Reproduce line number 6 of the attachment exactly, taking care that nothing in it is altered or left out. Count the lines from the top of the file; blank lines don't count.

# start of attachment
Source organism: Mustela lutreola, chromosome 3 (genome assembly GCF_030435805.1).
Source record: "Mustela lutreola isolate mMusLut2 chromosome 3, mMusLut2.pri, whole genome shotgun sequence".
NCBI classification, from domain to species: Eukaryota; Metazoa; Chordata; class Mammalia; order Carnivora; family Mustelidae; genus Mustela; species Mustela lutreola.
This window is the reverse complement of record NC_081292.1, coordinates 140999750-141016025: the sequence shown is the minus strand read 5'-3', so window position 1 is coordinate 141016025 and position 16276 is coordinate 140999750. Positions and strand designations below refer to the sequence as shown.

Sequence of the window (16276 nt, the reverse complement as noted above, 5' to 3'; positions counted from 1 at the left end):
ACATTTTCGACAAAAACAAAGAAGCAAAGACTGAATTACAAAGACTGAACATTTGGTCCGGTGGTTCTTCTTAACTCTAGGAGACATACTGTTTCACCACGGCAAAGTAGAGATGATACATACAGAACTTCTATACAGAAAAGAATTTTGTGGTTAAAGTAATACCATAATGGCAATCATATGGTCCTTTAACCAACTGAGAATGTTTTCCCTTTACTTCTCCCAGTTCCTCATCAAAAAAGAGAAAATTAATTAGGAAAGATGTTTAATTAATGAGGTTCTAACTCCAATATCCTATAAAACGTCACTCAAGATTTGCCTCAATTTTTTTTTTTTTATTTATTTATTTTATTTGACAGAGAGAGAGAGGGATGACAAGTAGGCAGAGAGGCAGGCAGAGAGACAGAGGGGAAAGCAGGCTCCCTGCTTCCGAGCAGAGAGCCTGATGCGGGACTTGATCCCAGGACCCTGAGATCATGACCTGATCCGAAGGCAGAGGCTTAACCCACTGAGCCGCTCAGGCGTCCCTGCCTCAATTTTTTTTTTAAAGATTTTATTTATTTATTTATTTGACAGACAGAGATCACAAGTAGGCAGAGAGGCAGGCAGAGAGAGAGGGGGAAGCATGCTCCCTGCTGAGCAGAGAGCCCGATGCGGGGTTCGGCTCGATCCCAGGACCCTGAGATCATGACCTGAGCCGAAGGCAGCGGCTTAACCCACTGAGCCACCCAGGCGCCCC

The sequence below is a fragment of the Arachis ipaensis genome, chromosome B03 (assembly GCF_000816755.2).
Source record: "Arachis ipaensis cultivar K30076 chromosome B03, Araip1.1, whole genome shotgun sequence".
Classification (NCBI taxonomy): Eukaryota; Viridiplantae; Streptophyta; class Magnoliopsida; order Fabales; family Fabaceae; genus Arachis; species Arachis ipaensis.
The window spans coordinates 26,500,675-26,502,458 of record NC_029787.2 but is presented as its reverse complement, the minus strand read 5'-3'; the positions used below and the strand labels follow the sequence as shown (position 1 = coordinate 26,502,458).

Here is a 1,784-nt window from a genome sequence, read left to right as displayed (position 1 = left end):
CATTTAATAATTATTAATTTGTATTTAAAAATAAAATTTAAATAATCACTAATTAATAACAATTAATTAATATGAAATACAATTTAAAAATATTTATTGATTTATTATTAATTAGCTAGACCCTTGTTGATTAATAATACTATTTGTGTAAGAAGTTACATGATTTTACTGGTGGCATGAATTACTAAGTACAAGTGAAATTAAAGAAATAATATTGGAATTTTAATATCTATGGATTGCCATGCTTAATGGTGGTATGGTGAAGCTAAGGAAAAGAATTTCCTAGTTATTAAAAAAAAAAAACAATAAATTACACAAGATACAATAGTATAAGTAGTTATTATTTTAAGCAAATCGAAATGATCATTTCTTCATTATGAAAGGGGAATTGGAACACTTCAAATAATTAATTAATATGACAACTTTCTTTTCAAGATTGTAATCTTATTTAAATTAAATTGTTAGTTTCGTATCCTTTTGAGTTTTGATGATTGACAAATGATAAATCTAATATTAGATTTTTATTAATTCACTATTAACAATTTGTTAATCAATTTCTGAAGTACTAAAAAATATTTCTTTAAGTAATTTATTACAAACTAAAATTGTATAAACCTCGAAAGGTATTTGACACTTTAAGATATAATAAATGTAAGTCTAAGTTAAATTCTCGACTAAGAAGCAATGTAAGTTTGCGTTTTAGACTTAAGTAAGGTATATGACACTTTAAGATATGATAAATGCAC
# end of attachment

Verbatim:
ACATTTTCGACAAAAACAAAGAAGCAAAGACTGAATTACAAAGACTGAACATTTGGTCCGGTGGTTCTTCTTAACTCTAGGAGACATACTGTTTCACCACGGCAAAGTAGAGATGATACATACAGAACTTCTATACAGAAAAGAATTTTGTGGTTAAAGTAATACCATAATGGCAATCATATGGTCCTTTAACCAACTGAGAATGTTTTCCCTTTACTTCTCCCAGTTCCTCATCAAAAAAGAGAAAATTAATTAGGAAAGATGTTTAATTAATGAGGTTCTAACTCCAATATCCTATAAAACGTCACTCAAGATTTGCCTCAATTTTTTTTTTTTTATTTATTTATTTTATTTGACAGAGAGAGAGAGGGATGACAAGTAGGCAGAGAGGCAGGCAGAGAGACAGAGGGGAAAGCAGGCTCCCTGCTTCCGAGCAGAGAGCCTGATGCGGGACTTGATCCCAGGACCCTGAGATCATGACCTGATCCGAAGGCAGAGGCTTAACCCACTGAGCCGCTCAGGCGTCCCTGCCTCAATTTTTTTTTTAAAGATTTTATTTATTTATTTATTTGACAGACAGAGATCACAAGTAGGCAGAGAGGCAGGCAGAGAGAGAGGGGGAAGCATGCTCCCTGCTGAGCAGAGAGCCCGATGCGGGGTTCGGCTCGATCCCAGGACCCTGAGATCATGACCTGAGCCGAAGGCAGCGGCTTAACCCACTGAGCCACCCAGGCGCCCC